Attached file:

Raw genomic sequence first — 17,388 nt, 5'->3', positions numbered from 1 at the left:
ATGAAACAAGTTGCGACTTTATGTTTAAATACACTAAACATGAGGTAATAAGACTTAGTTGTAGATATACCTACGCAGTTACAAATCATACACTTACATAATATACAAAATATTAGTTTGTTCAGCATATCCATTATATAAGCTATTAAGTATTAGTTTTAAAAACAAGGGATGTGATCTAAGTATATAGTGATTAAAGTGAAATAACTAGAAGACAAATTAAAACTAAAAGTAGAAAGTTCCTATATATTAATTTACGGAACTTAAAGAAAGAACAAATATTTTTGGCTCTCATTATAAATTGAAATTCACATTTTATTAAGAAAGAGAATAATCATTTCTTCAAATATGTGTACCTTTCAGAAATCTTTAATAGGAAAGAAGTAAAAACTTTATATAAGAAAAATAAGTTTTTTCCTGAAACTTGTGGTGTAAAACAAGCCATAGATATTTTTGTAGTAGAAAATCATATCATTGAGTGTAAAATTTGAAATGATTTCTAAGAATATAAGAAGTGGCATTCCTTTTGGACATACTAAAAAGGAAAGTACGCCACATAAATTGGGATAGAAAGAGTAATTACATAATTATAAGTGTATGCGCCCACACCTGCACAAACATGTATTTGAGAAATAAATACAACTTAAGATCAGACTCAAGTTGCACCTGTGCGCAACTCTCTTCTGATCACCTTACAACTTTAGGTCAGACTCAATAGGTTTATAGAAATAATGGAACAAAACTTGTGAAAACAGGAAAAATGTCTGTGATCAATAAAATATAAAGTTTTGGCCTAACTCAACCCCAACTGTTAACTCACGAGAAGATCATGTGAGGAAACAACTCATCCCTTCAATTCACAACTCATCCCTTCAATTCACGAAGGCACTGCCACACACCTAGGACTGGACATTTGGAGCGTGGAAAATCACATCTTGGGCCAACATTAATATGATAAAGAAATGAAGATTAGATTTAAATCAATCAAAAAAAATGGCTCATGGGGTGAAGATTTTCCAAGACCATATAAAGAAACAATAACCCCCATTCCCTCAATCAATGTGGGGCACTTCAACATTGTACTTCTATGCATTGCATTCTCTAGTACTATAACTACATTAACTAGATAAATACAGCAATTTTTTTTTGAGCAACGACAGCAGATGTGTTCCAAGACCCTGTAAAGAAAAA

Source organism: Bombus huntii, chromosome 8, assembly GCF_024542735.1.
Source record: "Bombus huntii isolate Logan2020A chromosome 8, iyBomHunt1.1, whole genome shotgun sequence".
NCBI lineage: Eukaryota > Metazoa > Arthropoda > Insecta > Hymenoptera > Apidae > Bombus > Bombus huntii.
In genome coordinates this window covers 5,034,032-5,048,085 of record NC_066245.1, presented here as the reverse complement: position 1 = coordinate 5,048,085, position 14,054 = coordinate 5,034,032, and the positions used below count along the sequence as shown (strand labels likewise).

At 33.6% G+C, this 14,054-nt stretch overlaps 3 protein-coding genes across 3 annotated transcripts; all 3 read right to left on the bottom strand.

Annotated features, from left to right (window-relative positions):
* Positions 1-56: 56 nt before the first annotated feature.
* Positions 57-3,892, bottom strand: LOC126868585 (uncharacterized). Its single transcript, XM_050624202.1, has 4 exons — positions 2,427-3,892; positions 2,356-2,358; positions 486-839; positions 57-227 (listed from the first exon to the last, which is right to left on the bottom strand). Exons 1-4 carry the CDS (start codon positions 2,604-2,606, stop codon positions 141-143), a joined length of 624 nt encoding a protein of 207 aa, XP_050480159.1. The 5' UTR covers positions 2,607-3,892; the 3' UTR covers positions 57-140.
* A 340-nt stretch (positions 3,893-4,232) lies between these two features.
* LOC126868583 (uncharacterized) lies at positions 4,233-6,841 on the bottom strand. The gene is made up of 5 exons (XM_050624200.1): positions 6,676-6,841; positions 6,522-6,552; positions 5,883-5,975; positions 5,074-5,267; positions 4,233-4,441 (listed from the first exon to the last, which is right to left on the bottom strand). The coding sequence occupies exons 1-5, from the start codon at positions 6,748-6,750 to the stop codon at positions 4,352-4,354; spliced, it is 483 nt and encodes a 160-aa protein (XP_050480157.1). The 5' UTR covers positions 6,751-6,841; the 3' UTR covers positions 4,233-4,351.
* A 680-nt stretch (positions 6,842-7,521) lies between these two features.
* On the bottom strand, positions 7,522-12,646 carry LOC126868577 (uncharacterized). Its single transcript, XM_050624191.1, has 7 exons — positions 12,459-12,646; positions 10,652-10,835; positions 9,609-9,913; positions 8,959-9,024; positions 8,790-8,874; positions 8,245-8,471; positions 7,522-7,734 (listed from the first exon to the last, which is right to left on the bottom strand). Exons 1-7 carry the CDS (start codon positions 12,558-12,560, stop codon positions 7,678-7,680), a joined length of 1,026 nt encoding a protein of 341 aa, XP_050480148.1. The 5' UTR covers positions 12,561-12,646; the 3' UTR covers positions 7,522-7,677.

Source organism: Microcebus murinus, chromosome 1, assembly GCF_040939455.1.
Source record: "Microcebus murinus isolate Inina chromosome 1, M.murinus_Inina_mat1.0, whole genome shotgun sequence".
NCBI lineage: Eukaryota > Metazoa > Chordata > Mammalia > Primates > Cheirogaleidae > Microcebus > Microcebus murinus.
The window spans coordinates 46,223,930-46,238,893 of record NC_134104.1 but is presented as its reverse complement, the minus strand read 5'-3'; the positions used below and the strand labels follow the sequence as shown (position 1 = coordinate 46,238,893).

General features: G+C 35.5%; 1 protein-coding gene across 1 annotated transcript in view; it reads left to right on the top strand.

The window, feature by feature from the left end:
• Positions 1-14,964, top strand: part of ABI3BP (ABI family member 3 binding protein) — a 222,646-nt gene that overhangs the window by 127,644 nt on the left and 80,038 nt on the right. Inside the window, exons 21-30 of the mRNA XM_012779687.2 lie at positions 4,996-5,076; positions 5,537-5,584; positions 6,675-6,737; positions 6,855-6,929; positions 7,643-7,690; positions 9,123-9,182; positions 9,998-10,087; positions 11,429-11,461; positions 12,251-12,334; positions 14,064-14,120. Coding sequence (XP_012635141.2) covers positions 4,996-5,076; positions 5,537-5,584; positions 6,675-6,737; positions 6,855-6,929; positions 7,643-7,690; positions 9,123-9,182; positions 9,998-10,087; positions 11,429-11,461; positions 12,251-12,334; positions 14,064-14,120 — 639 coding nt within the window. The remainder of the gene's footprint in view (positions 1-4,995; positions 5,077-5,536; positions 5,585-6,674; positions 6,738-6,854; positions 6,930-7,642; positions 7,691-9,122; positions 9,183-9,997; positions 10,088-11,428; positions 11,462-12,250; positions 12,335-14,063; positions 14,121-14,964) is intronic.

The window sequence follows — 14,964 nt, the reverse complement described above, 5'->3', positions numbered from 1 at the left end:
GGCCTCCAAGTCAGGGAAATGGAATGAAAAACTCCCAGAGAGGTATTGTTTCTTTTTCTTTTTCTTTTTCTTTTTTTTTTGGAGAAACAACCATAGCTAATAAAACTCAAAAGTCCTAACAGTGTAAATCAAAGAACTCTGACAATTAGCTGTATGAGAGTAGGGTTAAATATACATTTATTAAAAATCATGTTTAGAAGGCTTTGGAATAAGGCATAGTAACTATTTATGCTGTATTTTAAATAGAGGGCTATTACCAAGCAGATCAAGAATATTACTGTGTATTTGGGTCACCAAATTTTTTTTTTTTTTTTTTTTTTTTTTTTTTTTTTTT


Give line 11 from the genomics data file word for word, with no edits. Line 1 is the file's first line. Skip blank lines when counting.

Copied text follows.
* A 340-nt stretch (positions 3,893-4,232) lies between these two features.